A once-secret doorway to employee engagement is quickly becoming a trademark of the best places to work – a culture that promotes community engagement.
For years, Bradenton-based businesses have encouraged their employees to find good nonprofit boards to join. Companies have supported them through fundraising events and building campaigns. But there is a growing demand among young businessmen and women to work for companies that champion deep community involvement in new and innovative ways.
That’s especially true among millennial employees (ages 18-34) eager to receive the backing from employers to expand their networks, polish their skills and make contributions to local nonprofit organizations.
This generation has said more consistently than most that companies aligned with causes or meaningful connections to the community are attractive places to work. And engagement in nonprofit organizations isn’t just about money for them – it’s about volunteerism, advocacy and using their networks to build social interest in causes.
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Enter the Giving Challenge, the 24-hour online fundraising event created by the Community Foundation of Sarasota County. During the past four years, it has helped hundreds of local organizations earn millions in unrestricted dollars and reach new audiences. It’s a perfect intersection for millennial talent from the business world to be leveraged for the good of the community.
Ron Allen, the president of NDC Construction Company, is one local executive who gets it. His millennial team members are encouraged to get involved, and their voluntary nonprofit work benefits the company through new relationships.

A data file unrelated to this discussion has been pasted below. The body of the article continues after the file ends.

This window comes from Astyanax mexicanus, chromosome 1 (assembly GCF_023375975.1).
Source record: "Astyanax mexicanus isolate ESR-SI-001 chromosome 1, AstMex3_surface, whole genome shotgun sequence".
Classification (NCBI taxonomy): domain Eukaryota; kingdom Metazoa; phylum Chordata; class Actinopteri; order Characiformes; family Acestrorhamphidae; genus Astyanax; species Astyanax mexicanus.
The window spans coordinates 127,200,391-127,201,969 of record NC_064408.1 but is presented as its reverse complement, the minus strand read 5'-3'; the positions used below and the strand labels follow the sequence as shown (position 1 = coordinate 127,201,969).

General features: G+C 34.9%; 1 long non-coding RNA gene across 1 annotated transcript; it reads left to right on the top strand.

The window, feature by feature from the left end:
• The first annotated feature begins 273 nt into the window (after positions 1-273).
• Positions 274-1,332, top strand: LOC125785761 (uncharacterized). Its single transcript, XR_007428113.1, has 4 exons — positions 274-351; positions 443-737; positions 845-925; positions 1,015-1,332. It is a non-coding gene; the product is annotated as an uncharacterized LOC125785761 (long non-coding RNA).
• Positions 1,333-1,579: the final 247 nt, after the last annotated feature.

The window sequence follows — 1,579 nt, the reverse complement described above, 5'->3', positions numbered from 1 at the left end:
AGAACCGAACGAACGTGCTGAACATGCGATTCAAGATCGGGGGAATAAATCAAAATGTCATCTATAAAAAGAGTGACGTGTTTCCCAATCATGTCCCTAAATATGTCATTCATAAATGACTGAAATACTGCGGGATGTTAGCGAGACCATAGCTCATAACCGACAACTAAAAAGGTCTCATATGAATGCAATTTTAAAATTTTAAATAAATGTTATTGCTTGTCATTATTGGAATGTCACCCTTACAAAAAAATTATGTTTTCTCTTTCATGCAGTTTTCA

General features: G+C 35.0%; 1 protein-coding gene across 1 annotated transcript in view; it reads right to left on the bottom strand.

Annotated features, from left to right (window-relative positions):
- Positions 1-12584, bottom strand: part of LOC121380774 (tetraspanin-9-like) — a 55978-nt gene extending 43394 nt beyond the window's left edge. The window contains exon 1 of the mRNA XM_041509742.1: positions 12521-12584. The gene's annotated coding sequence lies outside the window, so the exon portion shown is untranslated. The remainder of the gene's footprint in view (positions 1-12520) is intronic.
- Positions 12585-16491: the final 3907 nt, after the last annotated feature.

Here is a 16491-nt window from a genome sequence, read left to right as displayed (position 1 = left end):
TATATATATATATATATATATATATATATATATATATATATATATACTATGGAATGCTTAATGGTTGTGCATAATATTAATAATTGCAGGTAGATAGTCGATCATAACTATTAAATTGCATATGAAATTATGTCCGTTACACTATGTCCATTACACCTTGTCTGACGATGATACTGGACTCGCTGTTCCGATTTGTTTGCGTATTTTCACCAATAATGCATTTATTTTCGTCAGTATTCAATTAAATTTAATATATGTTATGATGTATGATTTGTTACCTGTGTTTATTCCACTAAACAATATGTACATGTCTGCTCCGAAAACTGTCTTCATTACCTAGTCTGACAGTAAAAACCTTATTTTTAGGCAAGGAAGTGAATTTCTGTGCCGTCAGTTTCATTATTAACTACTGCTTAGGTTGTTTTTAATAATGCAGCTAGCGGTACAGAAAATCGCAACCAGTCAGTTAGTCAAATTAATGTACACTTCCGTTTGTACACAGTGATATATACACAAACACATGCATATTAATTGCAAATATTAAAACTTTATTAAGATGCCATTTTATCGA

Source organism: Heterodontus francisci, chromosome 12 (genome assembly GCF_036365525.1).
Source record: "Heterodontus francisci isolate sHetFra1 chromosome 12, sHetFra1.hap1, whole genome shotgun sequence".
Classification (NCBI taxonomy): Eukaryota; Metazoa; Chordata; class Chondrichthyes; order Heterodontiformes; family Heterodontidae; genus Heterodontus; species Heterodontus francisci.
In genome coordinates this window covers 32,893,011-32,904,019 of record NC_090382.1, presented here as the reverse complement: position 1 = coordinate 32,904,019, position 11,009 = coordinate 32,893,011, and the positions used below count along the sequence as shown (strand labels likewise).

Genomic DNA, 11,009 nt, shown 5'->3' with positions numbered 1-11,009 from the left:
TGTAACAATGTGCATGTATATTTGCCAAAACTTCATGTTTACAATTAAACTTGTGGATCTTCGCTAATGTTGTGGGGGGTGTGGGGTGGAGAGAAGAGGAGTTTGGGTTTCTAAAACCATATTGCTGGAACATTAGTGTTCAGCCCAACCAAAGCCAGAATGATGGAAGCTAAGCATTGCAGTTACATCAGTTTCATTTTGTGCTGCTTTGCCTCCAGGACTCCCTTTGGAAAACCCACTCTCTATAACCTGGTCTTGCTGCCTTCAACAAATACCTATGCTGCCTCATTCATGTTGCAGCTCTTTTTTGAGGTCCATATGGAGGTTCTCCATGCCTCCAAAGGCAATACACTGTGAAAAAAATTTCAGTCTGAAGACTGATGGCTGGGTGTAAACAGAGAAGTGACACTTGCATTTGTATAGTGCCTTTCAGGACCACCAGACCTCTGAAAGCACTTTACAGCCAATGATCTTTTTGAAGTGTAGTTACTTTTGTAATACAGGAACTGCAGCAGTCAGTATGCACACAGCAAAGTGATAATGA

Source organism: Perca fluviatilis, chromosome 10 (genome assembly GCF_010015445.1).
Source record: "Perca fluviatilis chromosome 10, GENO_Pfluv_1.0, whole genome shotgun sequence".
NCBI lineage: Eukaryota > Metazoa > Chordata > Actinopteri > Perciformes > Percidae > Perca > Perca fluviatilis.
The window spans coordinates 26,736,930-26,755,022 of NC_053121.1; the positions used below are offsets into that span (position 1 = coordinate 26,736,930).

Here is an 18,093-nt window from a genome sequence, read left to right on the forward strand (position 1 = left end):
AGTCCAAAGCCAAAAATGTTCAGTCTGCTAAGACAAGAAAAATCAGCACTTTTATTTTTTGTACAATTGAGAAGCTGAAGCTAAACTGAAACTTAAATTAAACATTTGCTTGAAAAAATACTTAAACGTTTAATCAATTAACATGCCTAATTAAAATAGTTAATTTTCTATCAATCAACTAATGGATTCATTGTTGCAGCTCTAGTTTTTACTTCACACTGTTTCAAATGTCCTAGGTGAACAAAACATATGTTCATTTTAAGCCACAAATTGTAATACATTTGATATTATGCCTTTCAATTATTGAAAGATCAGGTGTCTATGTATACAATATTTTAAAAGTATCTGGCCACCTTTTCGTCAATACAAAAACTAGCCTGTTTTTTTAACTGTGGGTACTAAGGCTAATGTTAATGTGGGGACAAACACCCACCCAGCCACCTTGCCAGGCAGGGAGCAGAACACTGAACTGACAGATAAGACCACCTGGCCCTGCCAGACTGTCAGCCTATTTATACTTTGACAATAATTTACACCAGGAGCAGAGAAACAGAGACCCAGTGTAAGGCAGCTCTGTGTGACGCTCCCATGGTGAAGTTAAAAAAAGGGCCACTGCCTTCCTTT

Amy Phillips, a young leader who provides marketing and executive support at NDC, is also a board member of PACE Center for Girls. She’s taking a leading role in the organization’s 2016 Giving Challenge campaign. Her strategies include short videos featuring her peers supporting PACE and issuing challenges to their friends to do the same.
Through a partnership with the John S. and James L. Knight Foundation, the Manatee Community Foundation is awarding $20,000 in grants to Manatee-based organizations that build and execute successful Giving Challenge campaigns leveraging millennial talent.
$20,000Amount the Manatee Community Foundation is awarding in grants to Manatee-based organizations that build and execute successful Giving Challenge campaigns leveraging millennial talent.
Phillips and her crew at PACE are great contenders to earn one of these grants. The exciting news: There are 39 other organizations vying for the funding. Many of them are utilizing volunteers who work for businesses. Their experiences overseeing the Giving Challenge projects will be formidable and valuable to their places of employment.
The Giving Challenge and projects like it allow millennials to leverage coveted social-media prowess, be creative, think big and take things into their own hands. It’s exactly the kind of energy our philanthropic sector needs, and the business community needs it, too.
Increasingly, nonprofits want to know how to tap into younger patrons, members and supporters. Businesses want to attract and retain talent.
There’s a win-win here, and the smartest business leaders provide the opportunity.